## Sunday, February 28, 2010

### Regression Data and those "Found" pictures

When I teach regression or curve-matching, I like to use real-life stuff for most of the examples. Linear is easy but some of the others can be difficult to find right off the top of my head. Kids have a tougher time.

I think it's counter-productive to let them misfit curves to the real-world. I don't send them off to take random pictures and I won't accept a physically inappropriate curve fit to the image of a cloudbank, like this. Firstly, there isn't a curve there. Second, it's not a cubic. It isn't, won't and never will be.

Continued below the jump:

I know that the curve is domain-restricted and it's kinda close, but clouds don't operate that way and neither should we. A cubic? Importantly, regression needs a step before "monkey push button". We need the "think" stage and I believe that if the data doesn't physically follow the curve-type chosen, we shouldn't use it, at least not when TEACHING regression or polynomial curves.

I suppose, at the end of the year during June, when everyone wants outside and you're accomplishing nothing anyway, then this project can be a filler - slightly humorous and gee-whiz, "full of sound and fury, signifying nothing."

Here we have this bell tower which is so not curved. I realize that students are trying to fit a curve, but come on. There are a whole bunch of straight lines here. The red parabola isn't even close, really.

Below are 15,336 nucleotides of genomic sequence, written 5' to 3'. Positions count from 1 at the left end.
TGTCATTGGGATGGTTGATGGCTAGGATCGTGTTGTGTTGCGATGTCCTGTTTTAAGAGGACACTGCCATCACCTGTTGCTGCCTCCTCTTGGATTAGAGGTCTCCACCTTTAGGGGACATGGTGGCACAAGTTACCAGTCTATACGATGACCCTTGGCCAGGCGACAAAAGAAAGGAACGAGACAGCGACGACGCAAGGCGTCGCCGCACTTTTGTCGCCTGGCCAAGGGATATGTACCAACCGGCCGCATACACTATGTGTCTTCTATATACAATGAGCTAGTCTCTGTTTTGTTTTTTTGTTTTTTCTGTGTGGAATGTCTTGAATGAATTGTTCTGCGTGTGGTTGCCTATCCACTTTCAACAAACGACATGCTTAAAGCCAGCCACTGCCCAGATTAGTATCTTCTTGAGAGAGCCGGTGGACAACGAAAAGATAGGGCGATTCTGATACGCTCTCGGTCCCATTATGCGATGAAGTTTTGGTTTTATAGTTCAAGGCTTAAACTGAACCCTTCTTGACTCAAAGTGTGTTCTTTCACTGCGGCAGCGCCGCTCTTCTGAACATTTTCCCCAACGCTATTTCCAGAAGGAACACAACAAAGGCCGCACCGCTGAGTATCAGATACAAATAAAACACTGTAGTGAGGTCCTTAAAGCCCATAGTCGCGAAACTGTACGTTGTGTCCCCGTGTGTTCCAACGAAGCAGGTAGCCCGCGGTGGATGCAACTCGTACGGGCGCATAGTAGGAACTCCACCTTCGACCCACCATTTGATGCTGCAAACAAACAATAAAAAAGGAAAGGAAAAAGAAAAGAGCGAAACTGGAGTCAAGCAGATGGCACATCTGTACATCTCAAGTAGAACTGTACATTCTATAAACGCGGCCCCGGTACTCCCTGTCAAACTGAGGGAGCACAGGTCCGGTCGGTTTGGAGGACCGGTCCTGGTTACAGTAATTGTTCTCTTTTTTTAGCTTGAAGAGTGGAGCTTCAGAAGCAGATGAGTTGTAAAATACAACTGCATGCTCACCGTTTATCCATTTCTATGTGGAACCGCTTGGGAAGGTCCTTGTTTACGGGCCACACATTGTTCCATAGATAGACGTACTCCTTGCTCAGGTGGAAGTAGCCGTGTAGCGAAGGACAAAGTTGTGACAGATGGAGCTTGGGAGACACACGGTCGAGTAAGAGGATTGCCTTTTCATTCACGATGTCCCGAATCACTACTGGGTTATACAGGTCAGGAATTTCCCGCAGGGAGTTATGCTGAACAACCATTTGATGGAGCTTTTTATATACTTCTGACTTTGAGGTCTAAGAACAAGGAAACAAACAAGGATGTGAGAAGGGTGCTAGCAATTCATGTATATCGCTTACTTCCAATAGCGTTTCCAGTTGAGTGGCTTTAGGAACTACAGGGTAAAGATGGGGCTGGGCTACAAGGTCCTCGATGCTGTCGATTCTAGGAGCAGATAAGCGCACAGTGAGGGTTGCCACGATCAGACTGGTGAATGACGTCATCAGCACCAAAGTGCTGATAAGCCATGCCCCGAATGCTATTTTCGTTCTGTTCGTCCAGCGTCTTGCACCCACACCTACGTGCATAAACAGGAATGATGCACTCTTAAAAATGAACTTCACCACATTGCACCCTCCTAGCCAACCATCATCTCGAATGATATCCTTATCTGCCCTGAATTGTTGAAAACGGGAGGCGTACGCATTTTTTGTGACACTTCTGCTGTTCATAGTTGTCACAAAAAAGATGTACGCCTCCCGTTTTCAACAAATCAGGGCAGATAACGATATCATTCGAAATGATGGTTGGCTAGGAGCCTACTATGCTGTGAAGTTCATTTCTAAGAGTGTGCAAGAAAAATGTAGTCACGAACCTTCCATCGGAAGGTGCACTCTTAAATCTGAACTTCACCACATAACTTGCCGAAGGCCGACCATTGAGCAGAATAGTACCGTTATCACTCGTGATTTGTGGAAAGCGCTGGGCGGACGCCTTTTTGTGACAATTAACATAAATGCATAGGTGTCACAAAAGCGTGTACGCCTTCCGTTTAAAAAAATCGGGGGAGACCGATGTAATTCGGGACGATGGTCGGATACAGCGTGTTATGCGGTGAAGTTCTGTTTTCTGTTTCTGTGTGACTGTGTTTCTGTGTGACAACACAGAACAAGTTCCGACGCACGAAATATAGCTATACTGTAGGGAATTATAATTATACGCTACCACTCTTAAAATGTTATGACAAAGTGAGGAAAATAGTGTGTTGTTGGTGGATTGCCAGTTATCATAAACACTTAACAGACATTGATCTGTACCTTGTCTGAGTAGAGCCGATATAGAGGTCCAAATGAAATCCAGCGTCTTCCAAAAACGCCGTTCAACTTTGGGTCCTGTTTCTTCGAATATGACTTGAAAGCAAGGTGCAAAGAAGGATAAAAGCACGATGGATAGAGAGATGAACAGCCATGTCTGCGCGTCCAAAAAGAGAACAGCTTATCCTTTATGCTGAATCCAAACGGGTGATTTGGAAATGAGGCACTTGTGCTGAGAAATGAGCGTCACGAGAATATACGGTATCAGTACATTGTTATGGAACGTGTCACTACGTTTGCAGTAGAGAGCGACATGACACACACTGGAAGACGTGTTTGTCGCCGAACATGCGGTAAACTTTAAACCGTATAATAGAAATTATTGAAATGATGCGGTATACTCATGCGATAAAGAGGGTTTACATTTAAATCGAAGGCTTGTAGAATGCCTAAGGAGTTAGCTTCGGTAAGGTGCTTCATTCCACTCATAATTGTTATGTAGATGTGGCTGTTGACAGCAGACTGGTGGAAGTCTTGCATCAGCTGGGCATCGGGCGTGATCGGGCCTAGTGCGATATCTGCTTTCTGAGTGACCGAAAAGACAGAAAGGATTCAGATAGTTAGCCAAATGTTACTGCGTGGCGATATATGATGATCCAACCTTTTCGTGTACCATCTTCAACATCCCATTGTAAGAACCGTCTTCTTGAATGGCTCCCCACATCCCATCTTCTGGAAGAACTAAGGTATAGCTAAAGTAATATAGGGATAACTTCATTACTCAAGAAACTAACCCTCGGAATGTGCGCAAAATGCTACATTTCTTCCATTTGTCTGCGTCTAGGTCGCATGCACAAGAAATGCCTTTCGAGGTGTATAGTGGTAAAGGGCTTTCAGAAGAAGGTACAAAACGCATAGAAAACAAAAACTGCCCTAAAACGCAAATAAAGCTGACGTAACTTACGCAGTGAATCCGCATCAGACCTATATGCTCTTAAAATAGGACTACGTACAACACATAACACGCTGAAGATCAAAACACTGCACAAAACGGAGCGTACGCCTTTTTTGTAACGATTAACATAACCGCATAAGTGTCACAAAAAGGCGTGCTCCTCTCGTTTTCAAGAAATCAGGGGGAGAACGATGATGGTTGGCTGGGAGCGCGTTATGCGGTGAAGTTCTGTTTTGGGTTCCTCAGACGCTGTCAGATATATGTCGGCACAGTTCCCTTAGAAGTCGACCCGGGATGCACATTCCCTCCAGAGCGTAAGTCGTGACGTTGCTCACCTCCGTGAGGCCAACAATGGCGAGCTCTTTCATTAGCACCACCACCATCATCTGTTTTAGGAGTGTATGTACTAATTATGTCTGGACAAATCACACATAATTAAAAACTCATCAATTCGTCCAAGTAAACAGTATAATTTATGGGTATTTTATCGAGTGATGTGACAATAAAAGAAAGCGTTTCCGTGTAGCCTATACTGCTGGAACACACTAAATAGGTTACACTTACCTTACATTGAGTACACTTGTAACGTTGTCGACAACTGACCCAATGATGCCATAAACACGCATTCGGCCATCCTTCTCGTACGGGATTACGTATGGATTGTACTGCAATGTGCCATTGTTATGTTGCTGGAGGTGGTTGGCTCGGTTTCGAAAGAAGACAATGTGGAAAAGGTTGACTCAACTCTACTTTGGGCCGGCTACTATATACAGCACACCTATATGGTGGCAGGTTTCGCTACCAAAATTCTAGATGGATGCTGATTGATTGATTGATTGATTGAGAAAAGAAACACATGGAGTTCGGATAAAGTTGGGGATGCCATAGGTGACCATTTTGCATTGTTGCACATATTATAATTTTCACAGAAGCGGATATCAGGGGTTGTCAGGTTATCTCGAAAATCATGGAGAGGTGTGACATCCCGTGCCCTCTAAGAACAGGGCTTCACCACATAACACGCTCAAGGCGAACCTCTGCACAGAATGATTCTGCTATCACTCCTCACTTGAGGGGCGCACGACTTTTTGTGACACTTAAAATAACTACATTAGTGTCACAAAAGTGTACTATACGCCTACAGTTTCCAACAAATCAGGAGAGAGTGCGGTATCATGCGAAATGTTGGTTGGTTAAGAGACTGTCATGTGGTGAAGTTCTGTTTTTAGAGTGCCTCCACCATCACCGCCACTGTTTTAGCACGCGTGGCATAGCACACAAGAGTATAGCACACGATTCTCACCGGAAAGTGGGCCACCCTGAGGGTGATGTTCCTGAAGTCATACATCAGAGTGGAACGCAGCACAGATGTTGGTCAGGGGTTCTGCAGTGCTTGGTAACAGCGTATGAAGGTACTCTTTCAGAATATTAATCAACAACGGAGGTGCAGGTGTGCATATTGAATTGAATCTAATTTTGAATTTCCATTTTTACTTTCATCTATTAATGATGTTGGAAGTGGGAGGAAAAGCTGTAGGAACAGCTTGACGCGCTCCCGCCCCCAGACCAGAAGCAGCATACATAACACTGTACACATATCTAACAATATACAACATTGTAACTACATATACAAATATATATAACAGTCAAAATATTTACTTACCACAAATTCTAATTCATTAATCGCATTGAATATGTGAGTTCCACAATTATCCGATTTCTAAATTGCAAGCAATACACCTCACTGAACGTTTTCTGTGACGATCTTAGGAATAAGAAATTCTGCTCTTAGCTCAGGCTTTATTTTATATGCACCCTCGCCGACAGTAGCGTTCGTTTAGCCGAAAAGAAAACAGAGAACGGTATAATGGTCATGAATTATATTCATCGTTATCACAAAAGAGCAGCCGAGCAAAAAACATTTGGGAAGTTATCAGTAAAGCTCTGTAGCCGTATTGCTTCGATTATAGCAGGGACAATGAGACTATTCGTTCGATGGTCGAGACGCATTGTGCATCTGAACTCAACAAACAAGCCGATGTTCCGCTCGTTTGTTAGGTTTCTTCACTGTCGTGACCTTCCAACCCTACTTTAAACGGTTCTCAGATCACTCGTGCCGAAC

"What's the big deal? They're using math." No, actually they are playing mindless games with technology. There's both a circle and an ellipse there, ignored. I'd believe those arches are parabolic if you wanted to try and convince me. How about the moon?

This is akin to graphing the world record times for the mile-run and then using a linear regression. So the world record will be 32 seconds some time in 2015. Duh.

It isn't and that's not the way regression should be used -- or at least, the kids should be taught to recognize when the regression just isn't right. "I call Bullshit. If we extrapolate (or interpolate) to here, we get stupid answers."

That's how I use regression in the real world. We shouldn't give up a perfect WCYDWT situation in favor of lazy pictures.

I would much rather give the kids data that does, or should, fit a particular regression and let them discover the regression. I like using stop-motion for parabolics:

There is a physical law being followed here. Go find it.
Hang a lightmeter (now that I'm using digital cameras, I have no other real use for it!) on the board and move the projector back and forth. There is a physical law here. Go find it.
Here is temperature data for my teacup. There is a physical law here - GFI.

I would much rather have photographs of a hanging chain and a suspension bridge, try and fit the obvious parabola to both. Then we'll find that one fits but the other doesn't quite so well and we can talk about why.

Maybe it's just me: the cover of the TASCO catalog had a picture of the Gateway Arch and a smarmy looking guy holding a placard with a quadratic on it. AHHHHHHHH!

Sheesh.